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Exploring teenage pregnancy and motherhood in Nigeria through PhD study

4 April 2018

Ayomide Oluseye is currently a PhD student with The Open University. Her research interests lie in adolescent sexual and reproductive health and she is currently undertaking a qualitative study on teenage pregnancy and motherhood in Nigeria. In this blog, Ayomide shares more about what inspired her focus on this for her PhD and what she hopes to achieve….

I have always been interested in adolescent sexual and reproductive health from my undergraduate days and this has greatly shaped my career activities and research interests. I first became interested in adolescent sexual and reproductive health during my undergraduate internship at the Center for Gender and Social Policy Studies in my home country (Nigeria), when I was asked to do a presentation on female genital mutilation. After reading through texts for my presentation, I became curious as to why the society was so interested in preserving and suppressing sexuality, especially for the females. And so like every other sailor or pirate who has set out on sea to discover the unknown, I also set out, in my school library, to understand scholars’ preoccupations with adolescent sexuality. The more I read, the more questions I had and the more I realized that females were disproportionately affected by the measures put in place to reduce or suppress sexuality. These were evident in interventions aimed only at females to reduce pregnancy rates which made me wonder if the females were having some sort of “supernatural pregnancy” as their male counterparts were hardly involved in any of these interventions, and also gender bias which implied that females had to drop out of school or were seen as irresponsible due to an early pregnancy.

Armed with these vast knowledge of information, I set out to do a Master’s in Public Health. It would be good to point out here that the only knowledge I had about public health was from my interaction with google which led me to believe that public health just literally meant that I could change the behavior of the public towards their health. So imagine my dismay when I realized that I would have to sit through long hours of lectures involving epidemiology, modelling and mapping for disease outbreaks. But it all paid off in the end because I was more equipped to write my PhD proposal and begin my PhD at The Open University. I chose to study at the OU because of my supervisors who have carried out some interesting research on teenage pregnancy and motherhood, and because they are very well known in my country in the area of health research.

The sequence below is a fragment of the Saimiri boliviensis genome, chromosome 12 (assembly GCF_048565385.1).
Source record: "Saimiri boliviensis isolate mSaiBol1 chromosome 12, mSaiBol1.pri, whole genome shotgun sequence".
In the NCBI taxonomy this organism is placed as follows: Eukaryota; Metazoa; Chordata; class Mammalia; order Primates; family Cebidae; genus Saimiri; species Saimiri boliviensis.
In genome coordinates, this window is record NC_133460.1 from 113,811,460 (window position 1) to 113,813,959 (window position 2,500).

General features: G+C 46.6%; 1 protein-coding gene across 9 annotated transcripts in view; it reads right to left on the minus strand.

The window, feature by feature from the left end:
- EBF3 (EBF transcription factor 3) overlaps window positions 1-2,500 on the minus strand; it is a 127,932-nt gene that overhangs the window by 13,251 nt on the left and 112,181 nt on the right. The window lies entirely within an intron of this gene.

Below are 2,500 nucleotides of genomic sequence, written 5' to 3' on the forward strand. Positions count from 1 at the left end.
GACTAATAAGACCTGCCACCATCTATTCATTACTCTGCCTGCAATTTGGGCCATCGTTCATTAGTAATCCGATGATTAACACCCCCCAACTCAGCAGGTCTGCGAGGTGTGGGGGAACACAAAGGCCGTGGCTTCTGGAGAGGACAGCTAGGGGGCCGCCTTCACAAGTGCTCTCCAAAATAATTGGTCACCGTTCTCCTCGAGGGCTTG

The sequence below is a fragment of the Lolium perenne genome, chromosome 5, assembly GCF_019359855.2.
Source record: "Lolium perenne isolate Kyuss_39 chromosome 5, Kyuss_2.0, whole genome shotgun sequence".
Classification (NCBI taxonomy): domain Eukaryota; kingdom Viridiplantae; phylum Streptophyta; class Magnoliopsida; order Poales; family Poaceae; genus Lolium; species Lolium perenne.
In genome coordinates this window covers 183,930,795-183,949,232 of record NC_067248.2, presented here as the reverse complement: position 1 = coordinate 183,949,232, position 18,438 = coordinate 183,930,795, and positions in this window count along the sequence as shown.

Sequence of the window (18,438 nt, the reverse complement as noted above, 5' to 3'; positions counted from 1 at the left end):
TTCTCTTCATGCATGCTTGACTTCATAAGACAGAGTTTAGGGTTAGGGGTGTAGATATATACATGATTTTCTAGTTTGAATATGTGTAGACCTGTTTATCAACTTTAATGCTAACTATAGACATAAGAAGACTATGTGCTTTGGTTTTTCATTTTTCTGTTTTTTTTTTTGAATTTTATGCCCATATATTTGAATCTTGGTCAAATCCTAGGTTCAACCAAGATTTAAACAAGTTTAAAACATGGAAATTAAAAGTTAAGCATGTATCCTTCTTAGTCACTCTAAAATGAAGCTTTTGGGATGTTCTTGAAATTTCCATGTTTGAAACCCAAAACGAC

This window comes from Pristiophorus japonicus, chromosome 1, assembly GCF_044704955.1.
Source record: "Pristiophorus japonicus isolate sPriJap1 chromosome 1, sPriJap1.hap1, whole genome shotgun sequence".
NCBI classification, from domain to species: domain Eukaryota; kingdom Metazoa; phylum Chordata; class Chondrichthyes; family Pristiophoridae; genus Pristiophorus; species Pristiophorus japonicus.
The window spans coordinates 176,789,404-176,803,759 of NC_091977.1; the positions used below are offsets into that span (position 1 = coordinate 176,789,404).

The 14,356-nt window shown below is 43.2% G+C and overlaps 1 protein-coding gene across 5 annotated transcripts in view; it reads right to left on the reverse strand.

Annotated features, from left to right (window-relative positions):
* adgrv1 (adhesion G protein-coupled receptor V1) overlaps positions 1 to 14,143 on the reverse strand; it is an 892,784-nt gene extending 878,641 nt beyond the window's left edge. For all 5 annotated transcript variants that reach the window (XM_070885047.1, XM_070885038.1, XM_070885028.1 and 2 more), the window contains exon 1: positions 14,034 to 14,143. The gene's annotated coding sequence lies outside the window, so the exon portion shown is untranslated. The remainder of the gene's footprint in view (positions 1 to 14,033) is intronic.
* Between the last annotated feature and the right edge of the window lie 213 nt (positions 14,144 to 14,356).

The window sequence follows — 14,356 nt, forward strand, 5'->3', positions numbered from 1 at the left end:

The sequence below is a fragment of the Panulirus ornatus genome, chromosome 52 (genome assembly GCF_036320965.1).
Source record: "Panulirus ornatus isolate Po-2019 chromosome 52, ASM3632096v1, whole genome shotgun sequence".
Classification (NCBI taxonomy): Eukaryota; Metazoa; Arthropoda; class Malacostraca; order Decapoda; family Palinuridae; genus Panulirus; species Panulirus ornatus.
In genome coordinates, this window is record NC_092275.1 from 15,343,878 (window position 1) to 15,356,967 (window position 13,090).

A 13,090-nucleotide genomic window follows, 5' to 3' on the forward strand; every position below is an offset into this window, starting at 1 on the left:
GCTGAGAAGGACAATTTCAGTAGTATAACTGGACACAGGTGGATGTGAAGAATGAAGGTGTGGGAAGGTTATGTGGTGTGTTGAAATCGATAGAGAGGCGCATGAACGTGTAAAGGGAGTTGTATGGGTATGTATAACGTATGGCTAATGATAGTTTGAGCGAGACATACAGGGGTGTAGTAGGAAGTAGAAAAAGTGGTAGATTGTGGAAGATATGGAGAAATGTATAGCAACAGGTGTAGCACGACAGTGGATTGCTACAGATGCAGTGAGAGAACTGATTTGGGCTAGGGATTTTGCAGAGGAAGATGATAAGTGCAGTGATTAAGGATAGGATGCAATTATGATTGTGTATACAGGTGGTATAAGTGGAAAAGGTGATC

Currently, my research work is centered on exploring the experiences of teenage mothers in relation to teenage pregnancy and motherhood, with the aim of deconstructing the perception of teenage pregnancy and motherhood, as a problem in Nigeria. The discourses around teenage pregnancy and motherhood in Nigeria is predominantly negative. As a result, teenage pregnancy and motherhood is associated with stigma and discrimination which reduces their quality of life. I hope that my work contributes to policy implementations and improve the life-options of teenage mothers. But will I continue on this part till the end of my PhD or will my PhD take an entirely different turn as I am still in the 6th month of my PhD…well, only time can tell.

About Ayomide Oluseye

Ayomide has worked as a research assistant/intern at the Institute of Public Health, Obafemi Awolowo University and the Department of Mental Health, Obafemi Awolowo University Teaching Hospital, Ile-Ife, Nigeria. She also holds a BSc in Psychology from the Redeemer's University, Nigeria and an MSc in Public Health from the Bournemouth University, UK. She is six months into her PhD studies with The Open University.

If you are interested in studying a PhD at The Open University, find out more information here. We are sometimes able to offer funded PhD opportunities in certain subjects, which will be listed on the OU's Vacancies page.

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